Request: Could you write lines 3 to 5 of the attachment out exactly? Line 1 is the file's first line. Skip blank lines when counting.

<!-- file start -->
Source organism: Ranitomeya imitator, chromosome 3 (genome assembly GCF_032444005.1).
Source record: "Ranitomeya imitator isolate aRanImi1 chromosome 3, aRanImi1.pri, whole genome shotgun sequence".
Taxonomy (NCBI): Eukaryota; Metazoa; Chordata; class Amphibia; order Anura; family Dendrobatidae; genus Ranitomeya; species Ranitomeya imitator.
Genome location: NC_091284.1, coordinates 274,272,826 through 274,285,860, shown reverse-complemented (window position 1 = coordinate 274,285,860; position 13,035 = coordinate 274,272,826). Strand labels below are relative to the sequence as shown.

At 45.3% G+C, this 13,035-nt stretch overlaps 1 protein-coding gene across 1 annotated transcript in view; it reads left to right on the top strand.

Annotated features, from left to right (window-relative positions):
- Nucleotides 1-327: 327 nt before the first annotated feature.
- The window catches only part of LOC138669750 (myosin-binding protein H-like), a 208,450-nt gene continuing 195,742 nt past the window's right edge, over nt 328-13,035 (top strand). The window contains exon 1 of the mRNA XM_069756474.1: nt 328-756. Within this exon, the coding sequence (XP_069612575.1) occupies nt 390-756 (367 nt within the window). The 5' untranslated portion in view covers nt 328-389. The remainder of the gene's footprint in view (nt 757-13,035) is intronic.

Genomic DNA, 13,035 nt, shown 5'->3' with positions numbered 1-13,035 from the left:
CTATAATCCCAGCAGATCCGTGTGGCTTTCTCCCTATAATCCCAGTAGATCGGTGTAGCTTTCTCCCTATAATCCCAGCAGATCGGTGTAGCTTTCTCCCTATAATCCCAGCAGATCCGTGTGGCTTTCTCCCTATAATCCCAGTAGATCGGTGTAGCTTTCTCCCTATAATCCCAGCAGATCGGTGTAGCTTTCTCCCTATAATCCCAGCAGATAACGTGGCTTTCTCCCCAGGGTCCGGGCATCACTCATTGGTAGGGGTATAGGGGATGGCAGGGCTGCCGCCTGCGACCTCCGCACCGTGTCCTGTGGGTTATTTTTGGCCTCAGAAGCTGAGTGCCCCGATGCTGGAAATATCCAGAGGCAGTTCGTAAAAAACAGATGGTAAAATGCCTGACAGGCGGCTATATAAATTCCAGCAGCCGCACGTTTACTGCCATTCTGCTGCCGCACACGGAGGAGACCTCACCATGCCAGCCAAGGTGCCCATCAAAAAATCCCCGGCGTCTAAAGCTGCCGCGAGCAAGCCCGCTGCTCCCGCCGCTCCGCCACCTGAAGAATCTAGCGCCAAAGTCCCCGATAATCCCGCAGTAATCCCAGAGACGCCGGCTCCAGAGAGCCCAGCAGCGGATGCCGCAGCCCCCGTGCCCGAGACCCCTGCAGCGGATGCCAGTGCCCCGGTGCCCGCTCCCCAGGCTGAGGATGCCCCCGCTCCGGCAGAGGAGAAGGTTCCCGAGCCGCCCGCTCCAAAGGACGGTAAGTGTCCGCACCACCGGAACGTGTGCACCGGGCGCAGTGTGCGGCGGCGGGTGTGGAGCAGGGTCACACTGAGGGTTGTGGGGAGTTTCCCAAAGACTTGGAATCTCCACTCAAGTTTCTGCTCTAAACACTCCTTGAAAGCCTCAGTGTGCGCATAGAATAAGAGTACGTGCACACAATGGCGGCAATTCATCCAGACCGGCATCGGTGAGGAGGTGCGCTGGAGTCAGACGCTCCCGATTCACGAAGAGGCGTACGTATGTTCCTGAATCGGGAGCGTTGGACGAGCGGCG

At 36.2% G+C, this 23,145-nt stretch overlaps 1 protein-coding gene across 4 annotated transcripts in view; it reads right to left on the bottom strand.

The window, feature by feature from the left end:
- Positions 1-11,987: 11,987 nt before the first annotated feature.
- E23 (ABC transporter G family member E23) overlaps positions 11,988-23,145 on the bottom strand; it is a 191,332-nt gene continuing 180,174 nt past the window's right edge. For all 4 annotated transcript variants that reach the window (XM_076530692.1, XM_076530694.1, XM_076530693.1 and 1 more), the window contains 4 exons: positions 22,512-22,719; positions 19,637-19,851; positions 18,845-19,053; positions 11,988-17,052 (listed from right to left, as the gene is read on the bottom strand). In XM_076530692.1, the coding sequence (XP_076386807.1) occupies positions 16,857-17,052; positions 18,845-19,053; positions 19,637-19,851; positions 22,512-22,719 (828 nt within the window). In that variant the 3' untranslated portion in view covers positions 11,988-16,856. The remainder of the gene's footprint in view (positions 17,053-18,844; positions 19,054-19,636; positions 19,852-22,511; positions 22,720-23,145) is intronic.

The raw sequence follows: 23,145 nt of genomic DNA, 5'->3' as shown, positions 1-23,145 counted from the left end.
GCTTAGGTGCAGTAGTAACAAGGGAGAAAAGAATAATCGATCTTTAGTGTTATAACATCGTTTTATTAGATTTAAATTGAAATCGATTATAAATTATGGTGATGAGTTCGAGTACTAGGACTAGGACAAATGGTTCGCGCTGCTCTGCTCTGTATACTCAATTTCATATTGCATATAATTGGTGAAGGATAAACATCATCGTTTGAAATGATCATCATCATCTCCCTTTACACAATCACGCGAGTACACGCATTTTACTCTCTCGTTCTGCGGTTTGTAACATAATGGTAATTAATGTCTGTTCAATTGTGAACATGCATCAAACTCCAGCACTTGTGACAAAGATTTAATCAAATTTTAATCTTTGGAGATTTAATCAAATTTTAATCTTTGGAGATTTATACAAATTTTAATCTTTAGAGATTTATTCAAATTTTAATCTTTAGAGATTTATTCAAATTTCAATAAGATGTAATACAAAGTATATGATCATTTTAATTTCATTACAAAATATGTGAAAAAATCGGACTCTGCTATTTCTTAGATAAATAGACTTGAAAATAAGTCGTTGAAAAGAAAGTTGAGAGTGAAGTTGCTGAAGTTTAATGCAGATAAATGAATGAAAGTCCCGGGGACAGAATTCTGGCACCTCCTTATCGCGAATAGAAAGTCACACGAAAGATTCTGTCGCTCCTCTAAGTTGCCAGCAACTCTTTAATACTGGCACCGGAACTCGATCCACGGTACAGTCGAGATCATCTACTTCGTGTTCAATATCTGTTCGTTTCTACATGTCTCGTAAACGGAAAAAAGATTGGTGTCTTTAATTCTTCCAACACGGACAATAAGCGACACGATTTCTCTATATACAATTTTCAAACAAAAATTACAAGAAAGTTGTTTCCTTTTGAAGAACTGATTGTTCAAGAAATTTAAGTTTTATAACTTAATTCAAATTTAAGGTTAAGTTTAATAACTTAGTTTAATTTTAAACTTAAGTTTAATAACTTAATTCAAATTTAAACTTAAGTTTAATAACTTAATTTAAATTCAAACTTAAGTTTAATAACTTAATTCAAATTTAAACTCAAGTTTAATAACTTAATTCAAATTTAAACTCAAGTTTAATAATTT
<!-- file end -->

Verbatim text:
Taxonomy (NCBI): Eukaryota; Metazoa; Chordata; class Amphibia; order Anura; family Dendrobatidae; genus Ranitomeya; species Ranitomeya imitator.
Genome location: NC_091284.1, coordinates 274,272,826 through 274,285,860, shown reverse-complemented (window position 1 = coordinate 274,285,860; position 13,035 = coordinate 274,272,826). Strand labels below are relative to the sequence as shown.

At 45.3% G+C, this 13,035-nt stretch overlaps 1 protein-coding gene across 1 annotated transcript in view; it reads left to right on the top strand.